BROWSE BY TOPIC
Stories of Interest
- White House Now Doesn’t Dispute Details of Trump's Call with Army Widow
- Goldman Sachs’ Lloyd Blankfein Just Threw Some Serious Brexit Shade
- Guggenheim Partners ‘Bank Wrecker’ Could Get $100Mn Exit Package
- Proposed Arbitration Rule Change: For Customers Dealing with an Inactive Firm or Associated Person
- This Family Bet It All on Bitcoin
- Clearinghouses Pass CFTC Liquidity Stress Tests
- President Trump Admits He’s Trying to Kill Obamacare. That’s Illegal.
- Trump Plunges Down List of ‘America’s Richest’
- Is Trump’s “Foreclosure King” in Over His Head?
- FBI Arrests NCAA Basketball Coaches and Adidas Rep in Bribery Probe Involving Recruitment
- Equifax CEO Steps Down Amid Hacking Scandal
- Litigation Costs to Rub Salt in RBS Investor Wounds
- RIAs Poised to Land Wirehouse Recruits - Dan Jamieson
- Citibank and U.K. Affiliate to Pay $550K Penalty for Swap Data Reporting Violations - CFTC
- AIG to Restructure into 3 New Units, Marking CEO's First Big Move
- Accounting Firm Deloitte Says It Suffered Cyberattack (subsc reqd)
- Upcoming FINRA Board Meeting and FINRA360 Update
- Elizabeth Warren Lifts Hold on Trump DOJ Antitrust Nominee
- Bigger Mergers Narrow Indy Reps' Options, Alter IBD Channel - Dan Jamieson
- Dentons to Merge with U.K.'s Murray & Spens
We seek to provide information, insights and direction that may enable the Financial Community to effectively and efficiently operate in a regulatory risk-free environment by curating content from all over the web.
Stay Informed with the latest fanancialish news.
NEWSLETTERS & ALERTS
Wells Fargo Ordered to Reinstate Whistleblower and Pay Him $5.4Mn
The Department of Labor’s OSHA unit (Occupational Safety and Health Administration) announced that Wells Fargo must reinstate a former bank manager who lost his job after reporting suspected fraudulent activities at the bank. The bank must pay the unnamed individual $5.4 million – comprising back wages, compensatory damages and attorneys fees.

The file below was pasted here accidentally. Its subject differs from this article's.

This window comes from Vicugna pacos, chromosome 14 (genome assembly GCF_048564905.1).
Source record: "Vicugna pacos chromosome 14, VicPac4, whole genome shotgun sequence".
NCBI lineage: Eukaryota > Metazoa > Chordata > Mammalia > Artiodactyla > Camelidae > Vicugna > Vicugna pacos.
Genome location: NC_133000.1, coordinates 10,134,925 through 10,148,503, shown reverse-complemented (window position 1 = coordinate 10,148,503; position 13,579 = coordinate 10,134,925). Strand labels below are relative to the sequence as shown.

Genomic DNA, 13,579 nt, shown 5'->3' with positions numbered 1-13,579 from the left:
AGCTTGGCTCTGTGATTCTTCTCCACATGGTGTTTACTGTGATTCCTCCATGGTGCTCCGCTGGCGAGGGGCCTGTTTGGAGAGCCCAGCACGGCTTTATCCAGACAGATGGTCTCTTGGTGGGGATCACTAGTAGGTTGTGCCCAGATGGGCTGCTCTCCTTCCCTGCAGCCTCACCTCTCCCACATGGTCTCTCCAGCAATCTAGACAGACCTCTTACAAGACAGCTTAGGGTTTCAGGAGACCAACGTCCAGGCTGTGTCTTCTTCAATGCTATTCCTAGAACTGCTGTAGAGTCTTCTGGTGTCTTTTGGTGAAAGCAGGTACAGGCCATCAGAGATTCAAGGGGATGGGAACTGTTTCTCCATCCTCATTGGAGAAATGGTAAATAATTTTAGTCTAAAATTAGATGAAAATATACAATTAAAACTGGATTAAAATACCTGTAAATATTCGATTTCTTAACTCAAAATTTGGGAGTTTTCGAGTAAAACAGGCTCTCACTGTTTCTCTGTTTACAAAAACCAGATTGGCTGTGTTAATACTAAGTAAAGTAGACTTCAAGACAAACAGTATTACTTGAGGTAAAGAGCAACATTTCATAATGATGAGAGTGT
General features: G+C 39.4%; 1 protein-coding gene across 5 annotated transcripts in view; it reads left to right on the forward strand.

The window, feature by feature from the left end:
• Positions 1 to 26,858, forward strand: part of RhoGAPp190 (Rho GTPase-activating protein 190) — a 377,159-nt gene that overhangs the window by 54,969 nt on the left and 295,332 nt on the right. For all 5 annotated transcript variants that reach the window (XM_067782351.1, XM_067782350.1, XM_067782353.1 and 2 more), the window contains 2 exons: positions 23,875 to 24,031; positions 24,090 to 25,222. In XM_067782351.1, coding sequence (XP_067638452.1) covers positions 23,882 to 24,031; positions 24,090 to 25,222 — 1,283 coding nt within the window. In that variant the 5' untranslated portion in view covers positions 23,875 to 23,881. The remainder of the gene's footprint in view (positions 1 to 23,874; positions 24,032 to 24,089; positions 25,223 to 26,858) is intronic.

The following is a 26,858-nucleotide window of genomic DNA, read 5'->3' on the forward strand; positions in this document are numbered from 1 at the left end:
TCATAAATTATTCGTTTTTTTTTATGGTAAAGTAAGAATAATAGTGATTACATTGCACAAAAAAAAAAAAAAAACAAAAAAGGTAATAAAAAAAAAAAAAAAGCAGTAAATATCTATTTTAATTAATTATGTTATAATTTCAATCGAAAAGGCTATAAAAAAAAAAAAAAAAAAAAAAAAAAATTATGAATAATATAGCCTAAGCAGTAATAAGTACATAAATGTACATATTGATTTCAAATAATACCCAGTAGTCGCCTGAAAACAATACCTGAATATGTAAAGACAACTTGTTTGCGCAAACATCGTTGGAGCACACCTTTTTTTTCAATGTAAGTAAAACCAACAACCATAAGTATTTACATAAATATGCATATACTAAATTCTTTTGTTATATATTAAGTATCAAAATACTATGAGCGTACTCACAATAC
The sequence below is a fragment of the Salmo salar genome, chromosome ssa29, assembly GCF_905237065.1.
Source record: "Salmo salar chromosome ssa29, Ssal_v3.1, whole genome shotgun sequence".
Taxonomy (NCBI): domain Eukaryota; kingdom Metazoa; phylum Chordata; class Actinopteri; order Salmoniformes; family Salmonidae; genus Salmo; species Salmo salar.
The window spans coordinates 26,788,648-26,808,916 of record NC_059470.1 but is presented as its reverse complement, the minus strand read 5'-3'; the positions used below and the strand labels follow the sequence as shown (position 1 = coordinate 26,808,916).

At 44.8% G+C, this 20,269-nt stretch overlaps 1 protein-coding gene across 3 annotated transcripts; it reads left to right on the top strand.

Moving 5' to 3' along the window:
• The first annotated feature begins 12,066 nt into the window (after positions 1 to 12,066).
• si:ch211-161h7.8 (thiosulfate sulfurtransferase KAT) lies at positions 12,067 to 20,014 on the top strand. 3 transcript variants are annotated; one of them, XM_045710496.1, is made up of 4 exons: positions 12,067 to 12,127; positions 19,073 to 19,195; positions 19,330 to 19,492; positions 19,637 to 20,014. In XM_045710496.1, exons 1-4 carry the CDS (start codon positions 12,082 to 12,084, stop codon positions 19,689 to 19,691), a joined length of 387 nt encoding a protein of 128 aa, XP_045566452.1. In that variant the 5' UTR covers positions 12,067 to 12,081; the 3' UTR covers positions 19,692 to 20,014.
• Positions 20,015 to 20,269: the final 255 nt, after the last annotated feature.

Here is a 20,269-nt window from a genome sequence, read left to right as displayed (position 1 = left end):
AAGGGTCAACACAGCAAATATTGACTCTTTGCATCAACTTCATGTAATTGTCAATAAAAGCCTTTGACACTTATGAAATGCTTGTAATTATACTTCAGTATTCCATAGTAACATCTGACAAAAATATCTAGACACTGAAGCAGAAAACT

According to the federal regulator, Wells Fargo ‘abruptly’ forced the manager to leave his Los Angeles branch in 2010 after he reported to superiors that he suspected two of his subordinates of committing bank, mail and wire fraud. The manager also called the bank’s ethics hot line. OSHA concluded that the manager’s whistleblowing was at least a contributing factor in his firing.
According to OSHA, the manager had previously received positive job performance appraisals, but in 2010 he was told he had 90 days to find a new job at the bank after being dismissed as a manager. He was unable to do so and was terminated, and has not found work in banking since.
A spokesperson for Wells Fargo, who said the bank would fight OSHA’s order, noted that the bank manager worked in the wealth management group and not the community bank, which is the epi-center of the bank’s sales and account scandal. [Financialish: and how does that matter?]
In any event, while Wells Fargo awaits its opportunity to have a full hearing on the OSHA order, it must nevertheless immediately offer the fired manager his job back.